Sunday, February 16, 2014

Thumb Deformity in Untreated Thumb Hypoplasia

Thumb hypoplasia is a part of the spectrum of radial longitundial deficiency (RLD).  Classically, there are three parts to the small thumb: looseness or laxity at the MCP joint, a tight first webspace, and poor muscles around the thumb.   I have previously written about the small thumb and these key points at Small thumb .

Decisions on how to address the small thumb follow an algorithm or treatment plan.  Most congenital hand surgeons agree with the following basic principles.

1) If the thumb is small, has poor muscle to power movement, and has instability, then the thumb is reconstructed to allow the best long term function.

2) If the thumb is very small, without good muscle and with poor bone development, then pollicization, or making a thumb from the index finger, may be the best option.  This may be a difficult choice for the family but can offer a really great functioning thumb/ hand and also a hand that looks very good.  I have blogged about pollicization on several occasions.
Pollicization 1
Pollicization 2
Pollicization 3

3) The most difficult situation is the "tweener" thumb which seem be too big to remove and replace with a pollicized index finger but still too small or too unstable to expect great function.


An untreated hypoplastic thumb can provide acceptable function in the young child but with tasks that require finer skills and dexterity (i.e., as the child reaches school age and beyond), the thumb may not be able to do its job.  Without a good thumb, hand function will be poor.  Additionally, with time, the thumb may assume a progressive worsening posture as in the case below.  In this patient, the thumb (and really the hand in general) was simply not used for many activities.  The fingers were useful, the thumb not at all.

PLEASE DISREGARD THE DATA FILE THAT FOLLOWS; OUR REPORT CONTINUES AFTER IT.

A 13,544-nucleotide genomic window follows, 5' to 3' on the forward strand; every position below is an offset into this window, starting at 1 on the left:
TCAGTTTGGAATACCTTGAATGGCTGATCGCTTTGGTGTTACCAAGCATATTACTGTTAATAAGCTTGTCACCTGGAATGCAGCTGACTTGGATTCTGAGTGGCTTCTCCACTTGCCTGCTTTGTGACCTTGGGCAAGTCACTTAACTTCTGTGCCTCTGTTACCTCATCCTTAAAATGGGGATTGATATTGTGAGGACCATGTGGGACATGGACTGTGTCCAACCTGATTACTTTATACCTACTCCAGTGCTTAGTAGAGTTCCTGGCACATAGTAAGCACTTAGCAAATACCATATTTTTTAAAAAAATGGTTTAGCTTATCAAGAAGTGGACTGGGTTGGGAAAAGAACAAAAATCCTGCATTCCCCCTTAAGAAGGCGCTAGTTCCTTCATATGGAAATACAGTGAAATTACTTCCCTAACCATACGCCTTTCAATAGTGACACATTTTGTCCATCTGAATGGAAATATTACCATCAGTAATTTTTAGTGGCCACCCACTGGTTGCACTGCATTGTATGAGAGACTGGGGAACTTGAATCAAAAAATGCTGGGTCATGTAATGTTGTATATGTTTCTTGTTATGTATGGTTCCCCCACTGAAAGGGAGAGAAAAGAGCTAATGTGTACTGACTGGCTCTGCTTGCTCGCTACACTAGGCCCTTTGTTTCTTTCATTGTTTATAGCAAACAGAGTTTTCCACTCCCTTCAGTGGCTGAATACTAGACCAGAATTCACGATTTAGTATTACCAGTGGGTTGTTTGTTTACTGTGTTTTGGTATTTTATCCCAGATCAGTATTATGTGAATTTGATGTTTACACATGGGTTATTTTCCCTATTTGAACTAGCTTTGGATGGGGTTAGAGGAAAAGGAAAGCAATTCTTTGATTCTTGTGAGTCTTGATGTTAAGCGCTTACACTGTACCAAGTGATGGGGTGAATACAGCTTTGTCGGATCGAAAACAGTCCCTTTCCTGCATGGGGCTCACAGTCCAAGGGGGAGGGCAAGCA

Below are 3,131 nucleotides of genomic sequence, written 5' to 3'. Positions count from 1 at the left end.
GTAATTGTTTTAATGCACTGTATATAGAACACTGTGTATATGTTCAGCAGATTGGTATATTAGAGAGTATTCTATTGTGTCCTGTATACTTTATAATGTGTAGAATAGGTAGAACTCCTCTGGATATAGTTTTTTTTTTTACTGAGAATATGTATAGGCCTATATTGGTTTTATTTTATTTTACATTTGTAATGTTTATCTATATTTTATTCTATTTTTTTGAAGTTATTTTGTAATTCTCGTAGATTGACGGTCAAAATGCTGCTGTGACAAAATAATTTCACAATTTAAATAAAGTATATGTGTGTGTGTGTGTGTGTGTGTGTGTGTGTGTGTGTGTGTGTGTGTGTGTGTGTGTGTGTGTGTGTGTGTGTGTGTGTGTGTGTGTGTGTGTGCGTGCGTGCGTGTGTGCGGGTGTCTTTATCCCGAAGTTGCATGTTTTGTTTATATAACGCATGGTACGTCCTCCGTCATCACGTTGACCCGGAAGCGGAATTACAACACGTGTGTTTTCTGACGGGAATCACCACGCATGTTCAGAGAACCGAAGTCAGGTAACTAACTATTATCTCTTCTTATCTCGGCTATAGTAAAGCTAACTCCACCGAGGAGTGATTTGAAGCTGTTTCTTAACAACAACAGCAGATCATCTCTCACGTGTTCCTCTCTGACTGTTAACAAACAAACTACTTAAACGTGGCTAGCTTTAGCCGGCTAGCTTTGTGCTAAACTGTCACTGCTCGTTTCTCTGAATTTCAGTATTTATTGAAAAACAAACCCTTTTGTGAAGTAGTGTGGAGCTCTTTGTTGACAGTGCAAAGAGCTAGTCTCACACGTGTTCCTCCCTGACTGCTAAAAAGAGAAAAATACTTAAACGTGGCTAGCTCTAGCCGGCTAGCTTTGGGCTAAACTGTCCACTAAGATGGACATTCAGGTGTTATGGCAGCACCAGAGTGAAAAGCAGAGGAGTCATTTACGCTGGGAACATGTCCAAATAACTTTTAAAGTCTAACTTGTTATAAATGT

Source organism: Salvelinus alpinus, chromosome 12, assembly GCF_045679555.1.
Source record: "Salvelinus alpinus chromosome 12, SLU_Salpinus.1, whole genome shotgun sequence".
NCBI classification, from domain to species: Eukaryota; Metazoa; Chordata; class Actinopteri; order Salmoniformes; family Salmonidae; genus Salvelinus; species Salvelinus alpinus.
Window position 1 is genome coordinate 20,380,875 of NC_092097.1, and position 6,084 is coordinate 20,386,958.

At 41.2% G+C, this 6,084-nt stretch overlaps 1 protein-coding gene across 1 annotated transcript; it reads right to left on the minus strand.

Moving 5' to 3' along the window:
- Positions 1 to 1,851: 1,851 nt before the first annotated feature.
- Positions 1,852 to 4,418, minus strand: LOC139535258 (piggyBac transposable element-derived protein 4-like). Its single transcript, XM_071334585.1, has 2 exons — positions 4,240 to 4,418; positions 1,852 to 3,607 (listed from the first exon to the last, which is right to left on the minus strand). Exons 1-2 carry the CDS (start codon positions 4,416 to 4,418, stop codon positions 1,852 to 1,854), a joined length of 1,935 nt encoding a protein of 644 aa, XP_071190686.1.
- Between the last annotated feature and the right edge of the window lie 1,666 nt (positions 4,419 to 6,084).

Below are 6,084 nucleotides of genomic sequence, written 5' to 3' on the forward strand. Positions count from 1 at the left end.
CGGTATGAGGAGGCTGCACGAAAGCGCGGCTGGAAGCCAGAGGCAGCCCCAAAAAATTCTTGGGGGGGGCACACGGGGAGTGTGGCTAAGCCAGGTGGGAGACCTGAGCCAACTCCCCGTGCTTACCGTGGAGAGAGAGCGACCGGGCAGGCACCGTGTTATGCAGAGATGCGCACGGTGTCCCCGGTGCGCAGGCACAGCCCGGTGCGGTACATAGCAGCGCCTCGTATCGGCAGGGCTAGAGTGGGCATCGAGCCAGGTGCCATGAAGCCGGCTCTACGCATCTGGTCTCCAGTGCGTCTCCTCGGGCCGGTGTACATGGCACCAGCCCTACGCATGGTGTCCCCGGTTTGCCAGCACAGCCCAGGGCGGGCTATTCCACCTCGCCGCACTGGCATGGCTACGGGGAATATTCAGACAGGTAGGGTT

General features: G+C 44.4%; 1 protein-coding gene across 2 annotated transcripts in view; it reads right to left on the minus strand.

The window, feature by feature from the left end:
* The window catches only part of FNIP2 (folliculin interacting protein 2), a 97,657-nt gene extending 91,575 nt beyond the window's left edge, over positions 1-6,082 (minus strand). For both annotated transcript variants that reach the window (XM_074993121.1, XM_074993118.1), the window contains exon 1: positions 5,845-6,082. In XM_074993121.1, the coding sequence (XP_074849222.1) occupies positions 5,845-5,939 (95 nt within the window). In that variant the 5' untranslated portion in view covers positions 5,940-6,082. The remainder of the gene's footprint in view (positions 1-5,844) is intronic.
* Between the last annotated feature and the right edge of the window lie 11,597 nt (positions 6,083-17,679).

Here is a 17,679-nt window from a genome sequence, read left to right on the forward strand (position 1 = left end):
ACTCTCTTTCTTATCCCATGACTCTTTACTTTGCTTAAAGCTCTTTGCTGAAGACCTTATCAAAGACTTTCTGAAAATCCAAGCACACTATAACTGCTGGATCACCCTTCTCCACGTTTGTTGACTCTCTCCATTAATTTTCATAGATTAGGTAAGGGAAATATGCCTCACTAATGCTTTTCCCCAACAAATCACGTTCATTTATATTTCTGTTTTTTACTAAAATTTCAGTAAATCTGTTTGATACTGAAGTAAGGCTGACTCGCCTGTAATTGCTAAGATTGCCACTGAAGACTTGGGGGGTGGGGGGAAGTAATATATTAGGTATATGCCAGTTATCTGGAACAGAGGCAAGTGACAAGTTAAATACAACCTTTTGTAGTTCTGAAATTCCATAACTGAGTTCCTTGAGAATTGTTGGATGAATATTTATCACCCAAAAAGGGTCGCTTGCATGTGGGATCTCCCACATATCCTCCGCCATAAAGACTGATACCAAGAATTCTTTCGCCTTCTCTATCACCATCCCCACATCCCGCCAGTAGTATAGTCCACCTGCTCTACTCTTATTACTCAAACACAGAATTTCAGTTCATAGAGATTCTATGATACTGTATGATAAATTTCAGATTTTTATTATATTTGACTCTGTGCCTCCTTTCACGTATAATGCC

Thumb deformity with hypoplastic thumb

Thumb deformity with hypoplastic thumb.  Note that there are some thumb muscles but smaller than typical.

Marked thumb deformity with hypoplastic thumb

The thumb cannot serve its normal purpose given the position and deformity.


Note the zig-zag deformity of the thumb.  Both the CMC joint and MCP joints are markedly out of position.
Reconstruction of such a thumb is a real challenge.  The thumb most importantly needs a stable MCP joint and CMC joint.  The distal joint of the thumb has already been fused and so, at most, fusion of either the MCP OR the CMC joint can be considered but not both.  But the thumb also needs a tendon transfer for muscle power.  The other option, given how good the fingers are, is to consider removal of the thumb (which clearly has a large number of serious problems) and pollicization of the index finger.

Charles A. Goldfarb
My Washington University Bio
congenitalhand@wudosis.wustl.edu



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